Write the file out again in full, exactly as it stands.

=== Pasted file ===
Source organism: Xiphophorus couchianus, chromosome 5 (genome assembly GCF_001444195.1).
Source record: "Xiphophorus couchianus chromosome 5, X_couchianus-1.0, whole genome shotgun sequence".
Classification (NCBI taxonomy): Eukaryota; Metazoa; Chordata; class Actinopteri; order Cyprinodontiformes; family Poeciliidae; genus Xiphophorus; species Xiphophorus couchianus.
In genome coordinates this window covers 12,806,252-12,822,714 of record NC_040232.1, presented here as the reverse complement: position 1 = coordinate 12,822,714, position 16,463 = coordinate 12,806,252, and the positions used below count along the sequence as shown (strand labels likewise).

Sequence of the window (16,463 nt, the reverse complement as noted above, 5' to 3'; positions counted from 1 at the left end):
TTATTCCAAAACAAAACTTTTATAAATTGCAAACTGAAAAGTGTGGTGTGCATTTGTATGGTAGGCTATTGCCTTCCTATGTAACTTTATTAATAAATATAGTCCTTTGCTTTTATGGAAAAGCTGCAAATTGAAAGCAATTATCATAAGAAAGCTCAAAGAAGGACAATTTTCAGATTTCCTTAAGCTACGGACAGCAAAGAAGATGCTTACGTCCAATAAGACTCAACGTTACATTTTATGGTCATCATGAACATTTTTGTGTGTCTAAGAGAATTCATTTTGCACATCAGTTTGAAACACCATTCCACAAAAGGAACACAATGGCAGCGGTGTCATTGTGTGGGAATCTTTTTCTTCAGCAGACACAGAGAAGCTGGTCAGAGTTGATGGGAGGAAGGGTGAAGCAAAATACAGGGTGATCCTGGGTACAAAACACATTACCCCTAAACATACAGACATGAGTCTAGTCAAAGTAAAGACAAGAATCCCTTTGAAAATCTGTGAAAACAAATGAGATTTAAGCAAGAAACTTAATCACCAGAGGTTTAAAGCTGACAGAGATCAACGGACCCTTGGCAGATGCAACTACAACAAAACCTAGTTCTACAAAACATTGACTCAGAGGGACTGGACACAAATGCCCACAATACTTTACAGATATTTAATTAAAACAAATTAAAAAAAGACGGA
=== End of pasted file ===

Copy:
Source organism: Xiphophorus couchianus, chromosome 5 (genome assembly GCF_001444195.1).
Source record: "Xiphophorus couchianus chromosome 5, X_couchianus-1.0, whole genome shotgun sequence".
Classification (NCBI taxonomy): Eukaryota; Metazoa; Chordata; class Actinopteri; order Cyprinodontiformes; family Poeciliidae; genus Xiphophorus; species Xiphophorus couchianus.
In genome coordinates this window covers 12,806,252-12,822,714 of record NC_040232.1, presented here as the reverse complement: position 1 = coordinate 12,822,714, position 16,463 = coordinate 12,806,252, and the positions used below count along the sequence as shown (strand labels likewise).

Sequence of the window (16,463 nt, the reverse complement as noted above, 5' to 3'; positions counted from 1 at the left end):
TTATTCCAAAACAAAACTTTTATAAATTGCAAACTGAAAAGTGTGGTGTGCATTTGTATGGTAGGCTATTGCCTTCCTATGTAACTTTATTAATAAATATAGTCCTTTGCTTTTATGGAAAAGCTGCAAATTGAAAGCAATTATCATAAGAAAGCTCAAAGAAGGACAATTTTCAGATTTCCTTAAGCTACGGACAGCAAAGAAGATGCTTACGTCCAATAAGACTCAACGTTACATTTTATGGTCATCATGAACATTTTTGTGTGTCTAAGAGAATTCATTTTGCACATCAGTTTGAAACACCATTCCACAAAAGGAACACAATGGCAGCGGTGTCATTGTGTGGGAATCTTTTTCTTCAGCAGACACAGAGAAGCTGGTCAGAGTTGATGGGAGGAAGGGTGAAGCAAAATACAGGGTGATCCTGGGTACAAAACACATTACCCCTAAACATACAGACATGAGTCTAGTCAAAGTAAAGACAAGAATCCCTTTGAAAATCTGTGAAAACAAATGAGATTTAAGCAAGAAACTTAATCACCAGAGGTTTAAAGCTGACAGAGATCAACGGACCCTTGGCAGATGCAACTACAACAAAACCTAGTTCTACAAAACATTGACTCAGAGGGACTGGACACAAATGCCCACAATACTTTACAGATATTTAATTAAAACAAATTAAAAAAAGACGGA